The stronger economic outlook has also helped to boost private manufacturing construction spending, which was up 1.2 percent in January, rising for the fourth straight month. The value of construction put in place in the sector increased to $64.50 billion in January. Since falling to $61.18 billion in September, private manufacturing construction has started to trend higher, which would be consistent with the recent uptick in economic activity and a stronger overall outlook. With that said, construction in the sector has drifted lower since achieving the all-time high of $82.13 billion in May 2015. Along those lines, manufacturing construction has declined by 9.7 percent year-over-year. For now, though, the good news is that the sector appears to have turned a corner, moving in the right direction.
Consumers have been one of the bright spots in the U.S. economy, and there were also promising headlines on that front. Personal income increased by 0.4 percent for the second straight month in January, with 3.8 percent growth over the past 12 months. For manufacturers, total wages and salaries were $847.8 billion in January, up 4.0 percent year-over-year. At the same time, personal spending eased from a very robust 0.7 percent increase in December to 0.4 percent growth in January. Despite the slower figure, the data continue to be consistent with strong gains in personal consumption. Over the past 12 months, personal spending has risen by 4.4 percent. The savings rate rose from 2.5 percent in December, its lowest rate since September 2005, to 3.2 percent in January. Despite the uptick in the savings rate, it has largely trended lower since peaking at 4.1 percent in February 2017.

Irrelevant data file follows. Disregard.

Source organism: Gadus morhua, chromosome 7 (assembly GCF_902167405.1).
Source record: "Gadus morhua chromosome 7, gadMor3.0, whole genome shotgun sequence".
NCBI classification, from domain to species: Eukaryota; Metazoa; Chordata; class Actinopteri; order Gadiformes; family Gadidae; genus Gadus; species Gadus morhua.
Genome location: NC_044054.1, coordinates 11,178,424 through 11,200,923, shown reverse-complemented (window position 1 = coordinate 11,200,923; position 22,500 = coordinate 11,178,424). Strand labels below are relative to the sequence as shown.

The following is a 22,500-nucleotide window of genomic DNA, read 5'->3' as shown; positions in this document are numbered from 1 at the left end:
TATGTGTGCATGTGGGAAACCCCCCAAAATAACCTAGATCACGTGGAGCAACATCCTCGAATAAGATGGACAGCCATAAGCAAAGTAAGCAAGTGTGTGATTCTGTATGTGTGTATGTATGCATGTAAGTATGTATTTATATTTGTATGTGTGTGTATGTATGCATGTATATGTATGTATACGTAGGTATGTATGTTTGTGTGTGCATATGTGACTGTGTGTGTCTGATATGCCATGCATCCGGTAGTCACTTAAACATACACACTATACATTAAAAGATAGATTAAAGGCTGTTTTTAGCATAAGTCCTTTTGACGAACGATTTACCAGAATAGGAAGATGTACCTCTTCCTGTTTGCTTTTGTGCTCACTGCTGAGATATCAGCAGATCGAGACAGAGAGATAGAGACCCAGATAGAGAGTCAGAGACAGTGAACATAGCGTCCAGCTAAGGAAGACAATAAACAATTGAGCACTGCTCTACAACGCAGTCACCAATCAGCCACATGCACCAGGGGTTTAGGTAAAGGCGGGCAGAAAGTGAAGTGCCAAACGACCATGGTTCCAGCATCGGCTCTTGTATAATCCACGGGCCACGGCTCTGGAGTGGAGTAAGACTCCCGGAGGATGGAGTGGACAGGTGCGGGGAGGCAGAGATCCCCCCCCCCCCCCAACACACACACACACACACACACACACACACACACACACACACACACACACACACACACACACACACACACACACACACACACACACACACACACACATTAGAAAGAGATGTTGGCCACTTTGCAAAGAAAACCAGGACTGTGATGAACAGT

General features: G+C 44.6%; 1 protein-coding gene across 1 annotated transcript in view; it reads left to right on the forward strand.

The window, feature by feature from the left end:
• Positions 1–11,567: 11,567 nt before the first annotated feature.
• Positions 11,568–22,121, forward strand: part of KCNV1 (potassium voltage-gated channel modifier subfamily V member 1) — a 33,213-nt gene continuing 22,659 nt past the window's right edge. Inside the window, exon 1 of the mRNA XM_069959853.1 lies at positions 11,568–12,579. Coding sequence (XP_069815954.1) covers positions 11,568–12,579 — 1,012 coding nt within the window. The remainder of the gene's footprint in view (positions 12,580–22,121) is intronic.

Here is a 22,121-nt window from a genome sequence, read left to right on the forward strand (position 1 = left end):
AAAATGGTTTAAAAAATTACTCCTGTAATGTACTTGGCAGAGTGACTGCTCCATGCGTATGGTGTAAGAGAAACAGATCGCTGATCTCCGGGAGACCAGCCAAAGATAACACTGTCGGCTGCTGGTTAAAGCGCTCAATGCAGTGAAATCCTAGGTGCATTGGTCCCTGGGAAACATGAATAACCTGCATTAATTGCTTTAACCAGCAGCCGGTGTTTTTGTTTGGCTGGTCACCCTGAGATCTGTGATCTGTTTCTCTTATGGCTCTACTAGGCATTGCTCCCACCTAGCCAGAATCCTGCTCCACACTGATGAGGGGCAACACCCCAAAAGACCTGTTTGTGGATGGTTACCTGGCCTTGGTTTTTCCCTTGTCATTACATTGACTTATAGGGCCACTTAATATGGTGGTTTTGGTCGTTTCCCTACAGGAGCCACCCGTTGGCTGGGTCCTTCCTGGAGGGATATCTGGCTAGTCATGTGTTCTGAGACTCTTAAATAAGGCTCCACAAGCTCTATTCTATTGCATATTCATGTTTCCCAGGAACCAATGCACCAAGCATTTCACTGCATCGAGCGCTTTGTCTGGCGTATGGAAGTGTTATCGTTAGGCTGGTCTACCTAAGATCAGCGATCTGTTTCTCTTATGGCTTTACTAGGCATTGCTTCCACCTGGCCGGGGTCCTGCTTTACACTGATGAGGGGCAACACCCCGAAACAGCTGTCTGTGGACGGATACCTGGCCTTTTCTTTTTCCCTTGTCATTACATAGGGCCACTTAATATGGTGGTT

Meanwhile, the housing market data were soft in January, with weather likely a factor. Along those lines, new home sales fell sharply for the second straight month, down 7.6 percent and 7.8 percent in December and January, respectively. New single-family residential sales declined from 696,000 units at the annual rate in November, its fastest pace since October 2007, to 643,000 in December to 593,000 in January. This was a disappointing reading, with sales starting the new year on a weak note. Sales were lower in every region of the country. On a year-over-year basis, new single-family home sales were off 1.0 percent from 599,000 units in January 2017. We would anticipate faster growth moving forward, so hopefully this pullback is short-lived.
The labor market has tightened considerably over the past year, with the inability to attract and retain workers being the top concern in the most recent NAM Manufacturers’ Outlook Survey. (A new survey is currently in the field; if you have not already done so, please take a few minutes to answer the survey questions here.) This week, we will get new data on employment. Manufacturers have added roughly 15,700 workers per month over the past 13 months on average, and the expectation is that the sector will build on those gains in February. Other highlights this week include updates on consumer credit, factory orders and shipments, international trade, and labor productivity.
Chad Moutray, Ph.D., CBE
National Association of Manufacturers